Architecturex: Distributor of the worlds best brands

Architecturex is a leading importer and distributor of the worlds best building products. With 30 years experience in the architecture and building industry, they pride themselves on providing excellent service and quality assurance through their team of experts. Through representing brands with a global reputation they are able to provide their clients with the best possible solutions to meet their design specifications.

Originally stemming from a media company they have been talking with architects and designers in one form or the other for many years and are able to use this connection to form a strong platform to reach specifiers easier than other distributors may do.

THEIR PHILOSOPHY

Architecturex recognises innovative products and companies who are leaders in their field and understands the need to develop strong relationships with both the clients and suppliers. It is crucial for architecturex’s objective to represent companies with high integrity, environmentally friendly processes and who are tried and tested through internationally recognised certifications. They pride themselves on their reputation amongst architects, designers and within the building industry delivering the best products in terms of quality, design, colour and value.

THEIR EXPERTISE

Architecturex’s work with clients has always been at the intersection of industry expertise and exceptional customer service. They aim to provide a comfortable, stress free process and ensure all products are successfully delivered on time. Through first hand experience on world class projects, they understand the needs and expectations of our clients.

 

ARCHITECTUREX’s CLIENTS:

Nora:

Nora is a high quality rubber flooring company headquartered in Germany, which has been designing and manufacturing premium flooring for more than 65 years for a number of different markets, including healthcare, education, industry and public buildings. With a market share of more 50 percent worldwide, Nora systems are now the world’s market leader in rubber floor coverings.

 

Up to 30 raw materials are mixed together, compressed and then vulcanized under heat and high pressure to produce the flooring. This process gives the coverings their permanently resilient qualities and resistant surface. Nora floorings are practically indestructible, displaying scarcely any signs of wear even after years of intensive use. Other benefits are acoustic control, ergonomic comfort, excellent hygienic properties as well as stain and slip resistance.Because rubber flooring does not contain PVC, it does not generate any hydrochloric acid, dioxins or furans, contributing to healthy indoor air quality. Nor do Nora rubber floors contain plasticizers (phthalate) or halogens (e.g., chlorine), and some are GREENGUARD Gold Certified for low VOC emissions.

NORA’s RANGE:

NORAPLAN

noraplan® Floor coverings are available in either rolls or tiles and offer unlimited design options due to the varied patterns with smooth surfaces and a harmonized color range. The functional properties make this product suitable for a wide range of needs. noraplan® rubber floors have been used around the world in some of the most demanding spaces  including transport facilities, airports, railways, hospitals and clinics, educational facilities, office spaces and retail stores. Furthermore, nora inlays allow the integration of corporate design elements such as logos and colors. They can also be used to represent orientation systems with navigation routes and meeting points.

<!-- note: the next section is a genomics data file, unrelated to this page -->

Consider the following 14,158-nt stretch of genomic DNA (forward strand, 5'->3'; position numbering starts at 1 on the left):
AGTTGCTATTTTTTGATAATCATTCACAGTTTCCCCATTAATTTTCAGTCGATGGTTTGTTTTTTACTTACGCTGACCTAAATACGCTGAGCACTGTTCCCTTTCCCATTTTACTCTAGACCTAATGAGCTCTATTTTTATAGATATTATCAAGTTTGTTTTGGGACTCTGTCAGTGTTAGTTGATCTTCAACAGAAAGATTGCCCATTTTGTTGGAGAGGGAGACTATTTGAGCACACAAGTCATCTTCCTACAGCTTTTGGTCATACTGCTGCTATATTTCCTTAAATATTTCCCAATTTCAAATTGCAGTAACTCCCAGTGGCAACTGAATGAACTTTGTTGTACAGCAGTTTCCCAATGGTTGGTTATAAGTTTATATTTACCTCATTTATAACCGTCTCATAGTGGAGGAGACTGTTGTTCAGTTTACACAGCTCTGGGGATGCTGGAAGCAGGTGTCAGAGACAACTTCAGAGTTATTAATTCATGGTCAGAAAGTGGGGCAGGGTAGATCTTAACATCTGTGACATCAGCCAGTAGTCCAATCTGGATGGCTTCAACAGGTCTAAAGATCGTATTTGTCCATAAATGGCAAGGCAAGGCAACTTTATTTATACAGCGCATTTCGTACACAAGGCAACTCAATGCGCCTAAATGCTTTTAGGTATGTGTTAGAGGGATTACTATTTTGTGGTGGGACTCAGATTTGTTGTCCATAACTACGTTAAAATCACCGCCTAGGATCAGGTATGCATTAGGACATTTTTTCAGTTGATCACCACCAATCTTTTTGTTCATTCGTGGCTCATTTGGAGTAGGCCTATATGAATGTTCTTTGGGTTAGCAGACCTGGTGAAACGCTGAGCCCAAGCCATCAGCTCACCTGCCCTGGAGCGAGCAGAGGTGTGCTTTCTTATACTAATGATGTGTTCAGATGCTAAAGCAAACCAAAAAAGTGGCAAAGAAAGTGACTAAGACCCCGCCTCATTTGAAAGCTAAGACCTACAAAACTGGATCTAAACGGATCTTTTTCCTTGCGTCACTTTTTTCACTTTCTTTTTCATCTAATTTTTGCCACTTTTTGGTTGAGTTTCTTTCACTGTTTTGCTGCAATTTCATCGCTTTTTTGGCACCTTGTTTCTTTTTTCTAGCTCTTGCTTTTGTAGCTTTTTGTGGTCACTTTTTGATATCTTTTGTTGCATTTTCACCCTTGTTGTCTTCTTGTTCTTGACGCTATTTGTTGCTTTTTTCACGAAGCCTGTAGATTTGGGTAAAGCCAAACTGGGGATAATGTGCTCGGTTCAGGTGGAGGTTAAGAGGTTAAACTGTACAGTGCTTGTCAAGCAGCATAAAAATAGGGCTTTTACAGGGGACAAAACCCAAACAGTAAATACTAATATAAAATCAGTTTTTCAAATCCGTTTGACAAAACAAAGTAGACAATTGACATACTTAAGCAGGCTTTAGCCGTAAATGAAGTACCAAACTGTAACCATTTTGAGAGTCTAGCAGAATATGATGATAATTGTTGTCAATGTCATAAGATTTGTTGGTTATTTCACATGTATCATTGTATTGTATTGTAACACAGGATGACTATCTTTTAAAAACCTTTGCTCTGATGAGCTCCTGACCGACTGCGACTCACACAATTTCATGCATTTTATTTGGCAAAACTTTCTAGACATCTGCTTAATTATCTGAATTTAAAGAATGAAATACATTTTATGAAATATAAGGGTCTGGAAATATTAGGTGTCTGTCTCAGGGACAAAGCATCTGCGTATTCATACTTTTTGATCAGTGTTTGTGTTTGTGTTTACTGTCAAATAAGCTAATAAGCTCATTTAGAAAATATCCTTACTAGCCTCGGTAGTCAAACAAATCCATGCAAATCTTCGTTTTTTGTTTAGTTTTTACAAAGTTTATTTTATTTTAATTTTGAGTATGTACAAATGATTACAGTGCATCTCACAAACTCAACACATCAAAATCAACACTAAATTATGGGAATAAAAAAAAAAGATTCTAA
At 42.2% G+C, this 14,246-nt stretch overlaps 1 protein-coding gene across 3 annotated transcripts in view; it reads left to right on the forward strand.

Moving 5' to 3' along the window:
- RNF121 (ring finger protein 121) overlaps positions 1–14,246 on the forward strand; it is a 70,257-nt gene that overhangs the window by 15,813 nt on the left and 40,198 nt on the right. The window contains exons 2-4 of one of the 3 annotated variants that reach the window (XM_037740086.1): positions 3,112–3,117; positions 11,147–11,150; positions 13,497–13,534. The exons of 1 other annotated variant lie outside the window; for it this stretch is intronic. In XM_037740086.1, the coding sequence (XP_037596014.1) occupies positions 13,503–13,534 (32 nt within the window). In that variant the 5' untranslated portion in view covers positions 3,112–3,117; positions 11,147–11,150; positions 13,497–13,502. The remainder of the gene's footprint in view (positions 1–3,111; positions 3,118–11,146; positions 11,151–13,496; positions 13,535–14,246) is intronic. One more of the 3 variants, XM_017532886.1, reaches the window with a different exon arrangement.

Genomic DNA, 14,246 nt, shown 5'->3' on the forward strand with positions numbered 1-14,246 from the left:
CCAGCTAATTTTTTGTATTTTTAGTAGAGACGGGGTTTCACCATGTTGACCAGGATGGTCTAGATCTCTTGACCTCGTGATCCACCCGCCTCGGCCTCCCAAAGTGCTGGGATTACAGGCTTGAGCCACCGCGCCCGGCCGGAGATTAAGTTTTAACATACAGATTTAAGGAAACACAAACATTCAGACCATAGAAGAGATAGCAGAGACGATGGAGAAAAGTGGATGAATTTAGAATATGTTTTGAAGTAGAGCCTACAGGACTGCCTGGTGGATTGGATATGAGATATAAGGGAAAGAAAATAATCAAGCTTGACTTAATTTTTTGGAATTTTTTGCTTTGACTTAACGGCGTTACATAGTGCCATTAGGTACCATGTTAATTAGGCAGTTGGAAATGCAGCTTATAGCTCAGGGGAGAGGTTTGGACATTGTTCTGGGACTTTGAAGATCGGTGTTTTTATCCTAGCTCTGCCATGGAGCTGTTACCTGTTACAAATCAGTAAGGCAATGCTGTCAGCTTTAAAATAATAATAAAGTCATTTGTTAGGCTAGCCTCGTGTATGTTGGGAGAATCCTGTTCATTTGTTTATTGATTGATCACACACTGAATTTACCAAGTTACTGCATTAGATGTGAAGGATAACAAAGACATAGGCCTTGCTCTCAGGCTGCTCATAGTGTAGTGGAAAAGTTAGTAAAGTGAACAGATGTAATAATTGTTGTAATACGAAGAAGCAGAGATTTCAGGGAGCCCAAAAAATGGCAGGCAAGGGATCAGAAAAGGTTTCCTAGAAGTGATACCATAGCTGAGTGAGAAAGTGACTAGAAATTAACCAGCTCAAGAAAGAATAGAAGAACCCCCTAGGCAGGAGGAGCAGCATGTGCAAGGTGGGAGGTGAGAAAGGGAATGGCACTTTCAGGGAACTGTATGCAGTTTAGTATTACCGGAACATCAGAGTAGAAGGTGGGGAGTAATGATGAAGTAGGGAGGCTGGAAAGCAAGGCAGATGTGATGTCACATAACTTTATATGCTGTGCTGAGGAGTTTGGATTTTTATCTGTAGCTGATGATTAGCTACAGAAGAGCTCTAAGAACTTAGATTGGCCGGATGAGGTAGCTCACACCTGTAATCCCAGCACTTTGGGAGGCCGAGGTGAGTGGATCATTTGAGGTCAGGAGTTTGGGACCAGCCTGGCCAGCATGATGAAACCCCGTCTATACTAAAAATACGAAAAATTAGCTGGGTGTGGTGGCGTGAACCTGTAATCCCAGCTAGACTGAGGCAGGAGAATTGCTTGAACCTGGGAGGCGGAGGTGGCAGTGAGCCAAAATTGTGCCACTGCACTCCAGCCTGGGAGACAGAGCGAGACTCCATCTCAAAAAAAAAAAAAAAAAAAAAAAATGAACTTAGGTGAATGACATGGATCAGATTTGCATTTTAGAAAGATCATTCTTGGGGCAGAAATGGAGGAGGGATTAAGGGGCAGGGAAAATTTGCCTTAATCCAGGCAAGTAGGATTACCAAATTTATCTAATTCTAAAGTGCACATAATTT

Noraplan® floorings are practically indestructible; displaying scarcely any signs of wear even after years of intensive use. Other benefits are acoustic control, ergonomic comfort, excellent hygienic properties, stain and slip resistance as well as oil and grease resistance. They are resilient and durable. In addition, rubber is PVC free so Noraplan® achieves a Green Tag Green Rate Level. A.

NORAMENT

Norament® tiles are the best choice wherever floors have to cope with the toughest conditions requiring utmost durability and wear resistance. Due to their wide variety of surface structures – from the classic round pastille and hammerblow surfaces through to relief structure surfaces – rubber tiles are also popular with customers who want an especially exclusive appearance. Representative office buildings, museums, showrooms and sports arenas are just some of the places where Norament® floor coverings are frequently encountered.

Norament® floorings are practically indestructible, displaying scarcely any signs of wear even after years of intensive use. Other benefits include acoustic control, ergonomic comfort, excellent hygienic properties as well as stain and slip resistance. Norament® is manufactured in metre-square tiles, usually offered in a thickness of 3.5 or 4mm. 9mm thick norament tiles are also available for buildings where extreme floor conditions prevail such as ice rinks, golf club premises or horse stables.

NORA STAIRTREADS

Norament® stairtread has solutions for individual requirements in stairwells across all applications. It is a one-piece nosing-tread-riser that is an enduring solution. Additionally, they are also cost-effective, for all types of projects, whether in a new building or a renovation. norament® stairtreads offers a wide choice of covering options that will complete any design.

Nora stairtreads are offered in either round or hammerblow shapes as well as in various colors with matching accessories to provide an array of options depending on the look that is required. Installation and maintenance is a quick and clean process.

A variety of widths are available with visible seams or joint sealing (using cold weld tubes). The Stepfix 240 that nora provides is ideal for the installation of stairtreads. The double sided adhesive tape is five times more durable and longer-lasting than conventional adhesive variants.

Founded in 1971, Rodeca was the first inventor and producer of translucent building elements with integrated coupling for glazings in industrial and sports halls.